“So, I say again, I’m not that lucky. There’s a reason why things happen in the life of Bernard Hopkins. And I go back to this simple word…It’s a simple word…certain educated people don’t have the common sense of realizing that. Patience. How’d you get it, Bernard? I got it when I was 17 years old. You think I didn’t think about escaping? Some people hang themselves, some people went crazy. Patience…You gotta understand, it takes patience to be a young person in a situation where you can’t walk out when you want…”

There is a man at the table, a friend of the promoter who is also an ex-con, a man who Capiello reports as having spent 34 years under lock and key. Hopkins turns in the man’s direction, yielding a sort of instant street cred to this unnamed man.

“I should shut up and let him talk,” says Hopkins. The room fills with laughter but Hopkins is serious.

“’Cuz the bottom line is, we have a relationship. I don’t know him, he don’t know me…Listen if I was saying anything that wasn’t accurate he would have cut me off a long time ago,” Hopkins smiles. Gesturing towards the rear wall of the dining room and the numerous bottles standing on the shelves, Hopkins gets everyone laughing some more about the prospect of this hardened ex-con using whatever he had to as a weapon.

“Because he’s got all these weapons here…these French bottles of wine…He knows survival tactics,” Hopkins says respectfully. And perhaps it is this that makes him fundamentally different than his nemesis, Roy Jones Jr.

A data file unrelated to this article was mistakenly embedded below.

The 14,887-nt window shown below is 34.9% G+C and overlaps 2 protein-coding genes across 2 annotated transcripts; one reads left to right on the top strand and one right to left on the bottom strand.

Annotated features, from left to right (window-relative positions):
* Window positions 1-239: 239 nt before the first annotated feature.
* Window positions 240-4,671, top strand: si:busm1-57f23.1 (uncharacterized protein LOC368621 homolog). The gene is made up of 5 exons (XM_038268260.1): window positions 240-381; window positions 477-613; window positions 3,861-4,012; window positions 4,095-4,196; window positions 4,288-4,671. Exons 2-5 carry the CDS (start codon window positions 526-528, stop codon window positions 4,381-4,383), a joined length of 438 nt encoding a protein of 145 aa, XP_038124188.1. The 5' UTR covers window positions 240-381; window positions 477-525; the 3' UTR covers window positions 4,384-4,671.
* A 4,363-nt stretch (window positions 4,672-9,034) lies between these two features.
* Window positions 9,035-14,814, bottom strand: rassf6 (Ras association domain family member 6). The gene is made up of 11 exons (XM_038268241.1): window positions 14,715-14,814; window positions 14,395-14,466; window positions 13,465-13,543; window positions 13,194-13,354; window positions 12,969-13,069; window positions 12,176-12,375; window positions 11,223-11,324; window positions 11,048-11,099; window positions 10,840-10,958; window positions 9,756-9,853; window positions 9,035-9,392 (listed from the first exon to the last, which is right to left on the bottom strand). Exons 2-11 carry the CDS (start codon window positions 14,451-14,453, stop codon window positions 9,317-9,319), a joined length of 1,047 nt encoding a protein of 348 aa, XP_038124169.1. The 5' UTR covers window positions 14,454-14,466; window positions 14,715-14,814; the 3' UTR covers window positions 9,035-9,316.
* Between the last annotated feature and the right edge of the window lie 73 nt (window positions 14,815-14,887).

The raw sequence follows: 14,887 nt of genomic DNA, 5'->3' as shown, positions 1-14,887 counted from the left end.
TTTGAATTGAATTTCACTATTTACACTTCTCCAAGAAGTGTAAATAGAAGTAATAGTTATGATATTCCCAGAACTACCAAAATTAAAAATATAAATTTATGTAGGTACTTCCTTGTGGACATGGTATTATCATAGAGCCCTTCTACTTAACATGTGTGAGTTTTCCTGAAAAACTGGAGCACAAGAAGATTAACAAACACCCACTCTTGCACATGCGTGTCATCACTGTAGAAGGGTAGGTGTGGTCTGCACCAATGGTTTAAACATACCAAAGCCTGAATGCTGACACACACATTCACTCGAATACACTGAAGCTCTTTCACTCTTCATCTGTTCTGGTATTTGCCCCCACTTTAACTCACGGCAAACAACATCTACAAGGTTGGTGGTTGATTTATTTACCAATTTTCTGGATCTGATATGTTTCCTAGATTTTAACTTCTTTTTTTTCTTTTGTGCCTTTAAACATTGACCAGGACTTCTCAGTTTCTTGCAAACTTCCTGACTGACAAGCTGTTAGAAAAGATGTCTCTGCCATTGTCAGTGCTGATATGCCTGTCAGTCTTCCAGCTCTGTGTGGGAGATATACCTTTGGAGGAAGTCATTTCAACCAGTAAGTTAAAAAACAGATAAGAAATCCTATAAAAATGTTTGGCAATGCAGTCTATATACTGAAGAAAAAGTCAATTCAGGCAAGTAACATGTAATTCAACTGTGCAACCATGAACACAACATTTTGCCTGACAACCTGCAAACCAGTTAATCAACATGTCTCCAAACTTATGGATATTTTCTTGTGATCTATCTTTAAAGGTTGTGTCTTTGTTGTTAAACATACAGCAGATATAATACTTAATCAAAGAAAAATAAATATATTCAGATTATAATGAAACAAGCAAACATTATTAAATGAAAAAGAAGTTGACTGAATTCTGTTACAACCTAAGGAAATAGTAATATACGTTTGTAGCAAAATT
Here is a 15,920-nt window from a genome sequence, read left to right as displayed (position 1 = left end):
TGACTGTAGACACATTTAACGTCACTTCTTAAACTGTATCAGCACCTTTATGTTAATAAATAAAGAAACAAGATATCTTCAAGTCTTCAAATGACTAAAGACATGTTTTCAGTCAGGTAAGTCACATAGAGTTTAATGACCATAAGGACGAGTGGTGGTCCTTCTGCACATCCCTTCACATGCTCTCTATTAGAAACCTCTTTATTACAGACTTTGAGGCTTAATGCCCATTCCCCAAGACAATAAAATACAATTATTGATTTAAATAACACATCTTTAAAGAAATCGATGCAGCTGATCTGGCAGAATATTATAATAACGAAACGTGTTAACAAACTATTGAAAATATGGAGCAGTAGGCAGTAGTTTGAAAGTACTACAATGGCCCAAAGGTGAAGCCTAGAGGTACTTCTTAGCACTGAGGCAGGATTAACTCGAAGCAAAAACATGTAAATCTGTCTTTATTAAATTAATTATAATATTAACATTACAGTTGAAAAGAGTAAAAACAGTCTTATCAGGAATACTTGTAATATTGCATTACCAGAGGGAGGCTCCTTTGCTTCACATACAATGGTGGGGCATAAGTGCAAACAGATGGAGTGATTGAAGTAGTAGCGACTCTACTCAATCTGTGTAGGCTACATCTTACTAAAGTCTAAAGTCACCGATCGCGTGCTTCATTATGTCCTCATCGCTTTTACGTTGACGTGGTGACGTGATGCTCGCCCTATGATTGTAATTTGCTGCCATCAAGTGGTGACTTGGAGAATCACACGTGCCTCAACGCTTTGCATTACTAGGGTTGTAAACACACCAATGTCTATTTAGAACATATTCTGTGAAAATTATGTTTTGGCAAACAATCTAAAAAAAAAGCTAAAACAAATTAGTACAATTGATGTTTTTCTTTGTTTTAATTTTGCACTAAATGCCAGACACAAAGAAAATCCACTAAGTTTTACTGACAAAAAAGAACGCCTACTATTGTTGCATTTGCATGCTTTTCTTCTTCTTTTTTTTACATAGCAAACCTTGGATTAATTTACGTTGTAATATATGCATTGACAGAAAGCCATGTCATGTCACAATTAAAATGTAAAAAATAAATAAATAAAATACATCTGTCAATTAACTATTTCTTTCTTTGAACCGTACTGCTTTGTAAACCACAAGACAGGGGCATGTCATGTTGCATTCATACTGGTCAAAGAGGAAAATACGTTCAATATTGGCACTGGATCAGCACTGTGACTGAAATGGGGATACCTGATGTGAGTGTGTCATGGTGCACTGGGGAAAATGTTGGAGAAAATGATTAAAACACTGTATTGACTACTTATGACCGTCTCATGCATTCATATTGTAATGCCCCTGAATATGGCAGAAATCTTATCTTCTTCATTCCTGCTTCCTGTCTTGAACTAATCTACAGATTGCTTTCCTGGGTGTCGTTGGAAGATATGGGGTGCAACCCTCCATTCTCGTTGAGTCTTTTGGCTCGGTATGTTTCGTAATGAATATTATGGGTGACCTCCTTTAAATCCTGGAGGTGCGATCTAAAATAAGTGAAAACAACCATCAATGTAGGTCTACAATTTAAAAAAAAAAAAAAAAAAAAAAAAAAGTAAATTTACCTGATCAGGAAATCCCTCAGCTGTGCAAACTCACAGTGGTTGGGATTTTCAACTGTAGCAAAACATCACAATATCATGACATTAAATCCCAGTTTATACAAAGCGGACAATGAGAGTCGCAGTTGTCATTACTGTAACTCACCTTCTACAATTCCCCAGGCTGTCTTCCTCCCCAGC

Roy knows it too, I think. Jones has always admired the ferocious, the bloody thirsty, even though Roy’s boxing skills were not born out of that same source material. Why does Jones love the pit bulls and fighting roosters? Not because of their careful business savvy or their mastery of making an opponent miss, he admires their willingness to blood themselves in their need to do harm to the opposition. Hopkins was forged in the crucible of prison where violence and brutality are instruments through which one gains respect or keeps himself alive, that world where men tie bed sheets round their necks to choke off the pain of passing time.

When Hopkins talks of life of the sword and by the sword there is no mistaking he knows his subject. He isn’t ashamed to speak of his past transgressions or the time he served; there is no embarrassment or showing off in mentioning his incarceration.

“I don’t say it to brag or bullshit,” Hopkins says. And no one doubts him.

 

 

 

The mystic and the lunatic dwell in the same waters of the mind. The lunatic is adrift in those tides, a startled soul in a churning boil of water, struggling not to sink. The mystic exists in that same foamy chop and roll of water. The difference is that the mystic can swim.

Some see Hopkins as crazy, a paranoid who has made choices against his own best interest out of hubris. Others see Hopkins as a sort of guru, a man who has improved with age in a sport that makes young men get old too quickly. His training ethics are emulated and his words are repeated like mantras by so many of today’s fighters. Nate Campbell and Tarvis Simms, to name two, both credited Hopkins with opening their eyes to how to improve their training methods after recent wins.